Roaming Charges: Tribute Must be Paid

Bull elk, Warrenton, Oregon. Photo: Jeffrey St. Clair.

+ Tuesday morning, I was walking along the Warrenton Waterfront trail and encountered the Skipanon River elk herd, which had decided to lounge in front of the little Lighthouse memorial to the drowned crews of fishing boats that had capsized on the lethal rip currents of the Columbia bar. The first thing you notice being that close to a herd is that elk smell. I don’t know if the females were in estrus, but the odor was almost intoxicating. Second, elk are big. Third, the bull elk, who was possessively sniffing each of his harem, is even bigger, much bigger, and the points on his rack are very sharp. I was maybe 20 yards away from the herd (too close for comfort), when he fixed his eyes on me and huffed, repeatedly. I considered my options, of which there seemed to be only one: jump in the river. How fast are elk, I wondered? How much time did I have if he decided to charge? What made the situation even more surreal is that as I quivered behind my camera, seriously contemplating jumping into 50-degree water with savage currents, across Harbor Drive a woman was feeding a young male elk from her porch. Next time I’ll bring corn. Tribute must be paid…

Photo: Jeffrey St. Clair.

Photo: Jeffrey St. Clair.

Photo: Jeffrey St. Clair.

+ As I eased back to my car ungored and untrampled, I felt like I’d passed some kind of test validating my own level stupidity and I flashed back to one of my favorite panels of rock art in the Northwest, an image of an Elk Man painted in red ochre by the river people 500 years ago, in a side canyon of basalt along the Columbia, a couple of hundred miles upstream from here, an image so powerful shotgun vigilantes have repeatedly splattered it with buckshot without (as yet) doing any fatal damage.

Photo: Jeffrey St. Clair.

+ For the past 8 presidential elections, 5 of which were won outright by Democrats (who also carried the popular vote in 7), we were told that the primary reason to hold our collective noses and vote for Democrats was to preserve the Supreme Court and save Roe v. Wade. Over that same period, the court has swung to a super-majority of the far right, which has whacked voting rights, environmental laws, campaign finance reform, immigration rights, and abortion rights. For 25 of those 29 years, Joe Biden was either chair/ranking member of the Judiciary Committee, Vice-President or President. The Democrats have forsaken the last reason to vote for them.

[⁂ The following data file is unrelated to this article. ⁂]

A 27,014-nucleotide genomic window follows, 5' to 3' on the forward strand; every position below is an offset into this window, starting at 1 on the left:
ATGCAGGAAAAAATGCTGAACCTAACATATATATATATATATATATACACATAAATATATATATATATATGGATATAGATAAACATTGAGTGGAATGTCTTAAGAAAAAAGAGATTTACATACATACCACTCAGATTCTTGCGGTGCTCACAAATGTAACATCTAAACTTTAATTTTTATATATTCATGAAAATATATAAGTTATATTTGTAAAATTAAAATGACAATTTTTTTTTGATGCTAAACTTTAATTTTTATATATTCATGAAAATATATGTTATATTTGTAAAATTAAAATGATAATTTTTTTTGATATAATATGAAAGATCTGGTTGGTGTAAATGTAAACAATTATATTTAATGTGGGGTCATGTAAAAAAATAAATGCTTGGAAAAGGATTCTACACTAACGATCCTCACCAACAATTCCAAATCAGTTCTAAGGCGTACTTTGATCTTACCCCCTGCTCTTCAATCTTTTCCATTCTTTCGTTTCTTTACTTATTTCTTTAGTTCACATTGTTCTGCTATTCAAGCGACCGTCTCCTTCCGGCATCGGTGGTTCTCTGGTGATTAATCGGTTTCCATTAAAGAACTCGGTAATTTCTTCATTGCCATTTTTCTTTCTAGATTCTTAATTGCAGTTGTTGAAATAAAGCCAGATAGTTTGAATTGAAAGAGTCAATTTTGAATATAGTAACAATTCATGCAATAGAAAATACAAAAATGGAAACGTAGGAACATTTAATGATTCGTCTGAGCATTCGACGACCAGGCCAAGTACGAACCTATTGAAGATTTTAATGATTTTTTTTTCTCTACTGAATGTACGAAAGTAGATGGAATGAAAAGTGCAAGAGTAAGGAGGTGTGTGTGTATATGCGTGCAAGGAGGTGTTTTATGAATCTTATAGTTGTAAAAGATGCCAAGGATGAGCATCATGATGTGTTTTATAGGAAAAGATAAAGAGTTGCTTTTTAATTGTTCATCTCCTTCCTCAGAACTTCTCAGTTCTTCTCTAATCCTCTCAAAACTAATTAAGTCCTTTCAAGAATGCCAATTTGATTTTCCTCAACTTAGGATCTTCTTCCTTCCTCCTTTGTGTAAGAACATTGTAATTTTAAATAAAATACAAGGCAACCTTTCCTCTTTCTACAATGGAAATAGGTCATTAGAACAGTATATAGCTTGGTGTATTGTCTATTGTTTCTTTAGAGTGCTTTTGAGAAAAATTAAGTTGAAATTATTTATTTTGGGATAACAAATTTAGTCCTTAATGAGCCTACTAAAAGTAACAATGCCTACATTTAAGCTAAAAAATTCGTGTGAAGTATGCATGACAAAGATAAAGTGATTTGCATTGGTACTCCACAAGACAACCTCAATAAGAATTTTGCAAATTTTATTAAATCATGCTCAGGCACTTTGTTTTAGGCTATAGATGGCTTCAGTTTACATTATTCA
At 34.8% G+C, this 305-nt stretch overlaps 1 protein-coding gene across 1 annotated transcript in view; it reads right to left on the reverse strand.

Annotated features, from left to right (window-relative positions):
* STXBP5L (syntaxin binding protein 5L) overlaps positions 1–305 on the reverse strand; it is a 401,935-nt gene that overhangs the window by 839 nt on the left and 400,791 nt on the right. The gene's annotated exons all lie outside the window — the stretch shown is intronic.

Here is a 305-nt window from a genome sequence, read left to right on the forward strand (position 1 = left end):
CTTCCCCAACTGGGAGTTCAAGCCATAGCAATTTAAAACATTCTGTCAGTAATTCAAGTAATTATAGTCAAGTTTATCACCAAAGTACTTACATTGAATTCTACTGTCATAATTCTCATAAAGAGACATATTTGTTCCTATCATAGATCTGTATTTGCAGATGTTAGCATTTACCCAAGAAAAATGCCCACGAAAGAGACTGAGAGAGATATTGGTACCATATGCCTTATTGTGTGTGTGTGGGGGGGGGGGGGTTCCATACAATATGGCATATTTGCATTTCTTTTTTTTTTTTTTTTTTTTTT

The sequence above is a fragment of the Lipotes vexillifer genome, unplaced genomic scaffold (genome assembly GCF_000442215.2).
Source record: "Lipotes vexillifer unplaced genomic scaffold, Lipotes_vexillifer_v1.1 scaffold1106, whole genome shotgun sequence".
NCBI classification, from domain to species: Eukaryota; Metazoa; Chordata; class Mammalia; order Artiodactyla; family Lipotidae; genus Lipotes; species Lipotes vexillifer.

+ Scott Stewart, who argued the case for the State of Mississippi that the U.S. Supreme Court should overturn Roe v. Wade, was the Trump administration’s top lawyer defending family separations in federal court.

+ During oral arguments Justice Sotomayor (when she wasn’t interrupted by Kavanaugh or Gorsuch) pointed out that the sponsors of Mississippi’s 15-week abortion ban said: “We’re doing it because we have new justices.” Then asked: “Will this institution survive the stench that this creates in the public perception that the Constitution and its reading are just political acts?”

+ The DSCC wasted no time trying to capitalize on the impending loss of Roe for fundraising purposes…

+ In the 48 years since Roe was decided, the Democrats have had ample opportunity to codify the right to an abortion. In that time, they’ve controlled the Senate for 29 years, the House for 29 years and the presidency for 21 years. Instead, many Dems sought to restrict abortion rights, especially for poor women, largely by enacting the Hyde Amendment, which prohibited federal funds for abortions. The Hyde Amendment was first enacted in 1977, only four years after Roe. One of its most enthusiastic co-sponsors: Joe Biden.

+ For most poor Americans, the constitutional right to an abortion was effectively abolished in 1977 with the passage of the Hyde Amendment. By the late 80s, many states in the Midwest and South had fewer than five clinics statewide and they were so far away and the services so costly that the incidences of self-managed abortions began to rise, often with fatal results.

+ In order to grasp just how much culpability the Democrats deserve for the steady erosion of reproductive rights, perhaps it will be instructive to revisit Al Gore’s reactionary positions on “choice.” As a “New Democrat” Congressman in the 80s, Gore spoke reverentially of the “fetus’s right to life.” He was a relentless supporter of the Hyde Amendment, banning federal funding for abortions for poor women. In one early version of the Hyde Amendment there was language allowing for exceptions in cases of rape and incest. Gore voted against that.

The most far-reaching measure dreamed up by conservative right of that era to undermine Roe v. Wade was an amendment put forward in 1984 by Michigan Republican Mark Siljander. It carried a one-two punch. First, it defined the fetus as a “person” from the moment of conception. Second, it denied federal funding to any hospital or clinic that performed abortions. Gearing up for a senate run that year, Gore was one of 74 Democrats in the House who voted for Siljander’s ultimately unsuccessful measure.

Those votes returned to haunt Gore as his political ambitions went national. By 1988, he was brazenly trying to rewrite his political biography. He and his staff were well aware that his votes against choice would be brought up against him. “Since there’s a record of that vote,” an aide told US News & World Report in 1988, “in effect what we have to do is deny, deny, deny.”